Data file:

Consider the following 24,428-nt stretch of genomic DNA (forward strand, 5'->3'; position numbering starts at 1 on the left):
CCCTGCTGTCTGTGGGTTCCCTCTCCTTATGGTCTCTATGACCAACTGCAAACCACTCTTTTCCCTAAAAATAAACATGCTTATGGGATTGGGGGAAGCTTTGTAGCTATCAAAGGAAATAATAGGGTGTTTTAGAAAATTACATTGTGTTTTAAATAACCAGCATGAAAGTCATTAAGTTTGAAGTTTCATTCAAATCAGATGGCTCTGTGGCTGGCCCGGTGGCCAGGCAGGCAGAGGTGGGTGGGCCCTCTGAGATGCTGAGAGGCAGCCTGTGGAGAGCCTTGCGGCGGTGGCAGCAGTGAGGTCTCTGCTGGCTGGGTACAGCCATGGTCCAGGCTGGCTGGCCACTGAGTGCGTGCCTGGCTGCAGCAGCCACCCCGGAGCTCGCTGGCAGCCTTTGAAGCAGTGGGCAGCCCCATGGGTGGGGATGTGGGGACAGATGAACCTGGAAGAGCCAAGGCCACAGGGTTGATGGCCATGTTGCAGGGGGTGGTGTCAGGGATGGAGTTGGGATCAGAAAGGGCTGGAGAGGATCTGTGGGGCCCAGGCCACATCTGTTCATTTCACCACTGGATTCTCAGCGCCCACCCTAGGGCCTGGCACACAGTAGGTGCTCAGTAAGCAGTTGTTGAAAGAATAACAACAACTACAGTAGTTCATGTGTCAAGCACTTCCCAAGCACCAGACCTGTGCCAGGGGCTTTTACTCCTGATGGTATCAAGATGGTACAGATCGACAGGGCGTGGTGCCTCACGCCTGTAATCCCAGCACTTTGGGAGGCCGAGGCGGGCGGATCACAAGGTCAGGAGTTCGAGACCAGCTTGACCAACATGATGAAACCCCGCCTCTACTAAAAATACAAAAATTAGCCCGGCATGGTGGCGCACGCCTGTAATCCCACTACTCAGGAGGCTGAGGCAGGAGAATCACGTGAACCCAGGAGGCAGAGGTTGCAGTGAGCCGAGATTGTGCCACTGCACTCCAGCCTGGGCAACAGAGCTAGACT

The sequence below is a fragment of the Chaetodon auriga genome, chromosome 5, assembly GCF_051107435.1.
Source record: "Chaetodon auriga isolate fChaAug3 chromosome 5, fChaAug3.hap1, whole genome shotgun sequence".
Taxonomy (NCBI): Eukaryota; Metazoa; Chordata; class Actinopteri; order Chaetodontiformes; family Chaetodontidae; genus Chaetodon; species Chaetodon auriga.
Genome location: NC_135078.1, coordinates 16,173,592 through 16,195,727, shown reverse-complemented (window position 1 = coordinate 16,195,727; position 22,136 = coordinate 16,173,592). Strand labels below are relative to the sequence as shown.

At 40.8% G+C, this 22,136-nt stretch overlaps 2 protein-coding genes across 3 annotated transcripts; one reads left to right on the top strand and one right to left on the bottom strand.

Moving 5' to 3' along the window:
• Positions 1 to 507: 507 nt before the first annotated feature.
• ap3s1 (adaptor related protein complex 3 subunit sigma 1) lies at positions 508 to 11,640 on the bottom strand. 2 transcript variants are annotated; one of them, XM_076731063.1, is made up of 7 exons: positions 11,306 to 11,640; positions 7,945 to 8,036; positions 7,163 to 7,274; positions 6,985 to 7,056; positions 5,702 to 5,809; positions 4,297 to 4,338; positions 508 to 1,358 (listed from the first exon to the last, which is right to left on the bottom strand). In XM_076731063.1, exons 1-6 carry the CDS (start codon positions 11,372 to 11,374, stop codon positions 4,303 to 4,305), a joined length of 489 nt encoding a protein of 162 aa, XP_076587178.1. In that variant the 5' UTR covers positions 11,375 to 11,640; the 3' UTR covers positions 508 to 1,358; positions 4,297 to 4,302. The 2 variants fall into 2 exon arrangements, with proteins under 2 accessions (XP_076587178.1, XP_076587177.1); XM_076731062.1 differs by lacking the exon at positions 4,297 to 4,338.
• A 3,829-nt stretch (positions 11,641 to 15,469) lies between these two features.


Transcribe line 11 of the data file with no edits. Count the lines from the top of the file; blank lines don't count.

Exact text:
• A 3,829-nt stretch (positions 11,641 to 15,469) lies between these two features.